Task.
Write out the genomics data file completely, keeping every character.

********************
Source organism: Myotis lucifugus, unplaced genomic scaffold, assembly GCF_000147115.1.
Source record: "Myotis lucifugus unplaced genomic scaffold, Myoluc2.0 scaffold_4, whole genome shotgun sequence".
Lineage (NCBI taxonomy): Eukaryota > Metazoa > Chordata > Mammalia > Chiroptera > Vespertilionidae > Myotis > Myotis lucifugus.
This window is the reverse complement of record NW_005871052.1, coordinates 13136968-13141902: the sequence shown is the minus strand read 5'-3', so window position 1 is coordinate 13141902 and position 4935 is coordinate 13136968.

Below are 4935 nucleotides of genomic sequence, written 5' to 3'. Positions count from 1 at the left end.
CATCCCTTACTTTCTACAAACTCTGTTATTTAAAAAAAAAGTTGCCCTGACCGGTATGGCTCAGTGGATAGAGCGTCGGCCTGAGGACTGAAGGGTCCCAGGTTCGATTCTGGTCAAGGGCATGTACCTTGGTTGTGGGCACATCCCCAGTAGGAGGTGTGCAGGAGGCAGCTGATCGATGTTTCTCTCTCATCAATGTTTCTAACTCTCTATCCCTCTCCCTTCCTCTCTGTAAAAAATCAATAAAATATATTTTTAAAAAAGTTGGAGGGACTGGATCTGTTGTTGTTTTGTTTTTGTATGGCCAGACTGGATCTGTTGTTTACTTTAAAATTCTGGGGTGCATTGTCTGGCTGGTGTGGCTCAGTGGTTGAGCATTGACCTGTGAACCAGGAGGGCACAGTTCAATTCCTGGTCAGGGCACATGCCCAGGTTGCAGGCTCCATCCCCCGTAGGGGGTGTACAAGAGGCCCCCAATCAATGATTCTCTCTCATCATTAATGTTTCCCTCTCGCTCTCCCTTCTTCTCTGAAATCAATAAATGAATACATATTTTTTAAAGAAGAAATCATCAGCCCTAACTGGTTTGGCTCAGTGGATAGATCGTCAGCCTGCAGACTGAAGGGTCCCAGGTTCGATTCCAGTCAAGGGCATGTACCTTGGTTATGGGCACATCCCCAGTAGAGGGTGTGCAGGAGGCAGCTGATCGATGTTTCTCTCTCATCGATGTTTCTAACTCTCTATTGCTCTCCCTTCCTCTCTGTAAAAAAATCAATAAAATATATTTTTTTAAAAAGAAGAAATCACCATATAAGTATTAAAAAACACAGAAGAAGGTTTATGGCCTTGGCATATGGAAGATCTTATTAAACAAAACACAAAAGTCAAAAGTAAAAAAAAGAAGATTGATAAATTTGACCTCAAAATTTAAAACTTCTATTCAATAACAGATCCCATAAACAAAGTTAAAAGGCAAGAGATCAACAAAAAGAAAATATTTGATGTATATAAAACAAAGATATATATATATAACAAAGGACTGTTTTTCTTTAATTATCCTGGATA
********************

Source organism: Myotis lucifugus, unplaced genomic scaffold, assembly GCF_000147115.1.
Source record: "Myotis lucifugus unplaced genomic scaffold, Myoluc2.0 scaffold_4, whole genome shotgun sequence".
Lineage (NCBI taxonomy): Eukaryota > Metazoa > Chordata > Mammalia > Chiroptera > Vespertilionidae > Myotis > Myotis lucifugus.
This window is the reverse complement of record NW_005871052.1, coordinates 13136968-13141902: the sequence shown is the minus strand read 5'-3', so window position 1 is coordinate 13141902 and position 4935 is coordinate 13136968.

Below are 4935 nucleotides of genomic sequence, written 5' to 3'. Positions count from 1 at the left end.
CATCCCTTACTTTCTACAAACTCTGTTATTTAAAAAAAAAGTTGCCCTGACCGGTATGGCTCAGTGGATAGAGCGTCGGCCTGAGGACTGAAGGGTCCCAGGTTCGATTCTGGTCAAGGGCATGTACCTTGGTTGTGGGCACATCCCCAGTAGGAGGTGTGCAGGAGGCAGCTGATCGATGTTTCTCTCTCATCAATGTTTCTAACTCTCTATCCCTCTCCCTTCCTCTCTGTAAAAAATCAATAAAATATATTTTTAAAAAAGTTGGAGGGACTGGATCTGTTGTTGTTTTGTTTTTGTATGGCCAGACTGGATCTGTTGTTTACTTTAAAATTCTGGGGTGCATTGTCTGGCTGGTGTGGCTCAGTGGTTGAGCATTGACCTGTGAACCAGGAGGGCACAGTTCAATTCCTGGTCAGGGCACATGCCCAGGTTGCAGGCTCCATCCCCCGTAGGGGGTGTACAAGAGGCCCCCAATCAATGATTCTCTCTCATCATTAATGTTTCCCTCTCGCTCTCCCTTCTTCTCTGAAATCAATAAATGAATACATATTTTTTAAAGAAGAAATCATCAGCCCTAACTGGTTTGGCTCAGTGGATAGATCGTCAGCCTGCAGACTGAAGGGTCCCAGGTTCGATTCCAGTCAAGGGCATGTACCTTGGTTATGGGCACATCCCCAGTAGAGGGTGTGCAGGAGGCAGCTGATCGATGTTTCTCTCTCATCGATGTTTCTAACTCTCTATTGCTCTCCCTTCCTCTCTGTAAAAAAATCAATAAAATATATTTTTTTAAAAAGAAGAAATCACCATATAAGTATTAAAAAACACAGAAGAAGGTTTATGGCCTTGGCATATGGAAGATCTTATTAAACAAAACACAAAAGTCAAAAGTAAAAAAAAGAAGATTGATAAATTTGACCTCAAAATTTAAAACTTCTATTCAATAACAGATCCCATAAACAAAGTTAAAAGGCAAGAGATCAACAAAAAGAAAATATTTGATGTATATAAAACAAAGATATATATATATAACAAAGGACTGTTTTTCTTTAATTATCCTGGATA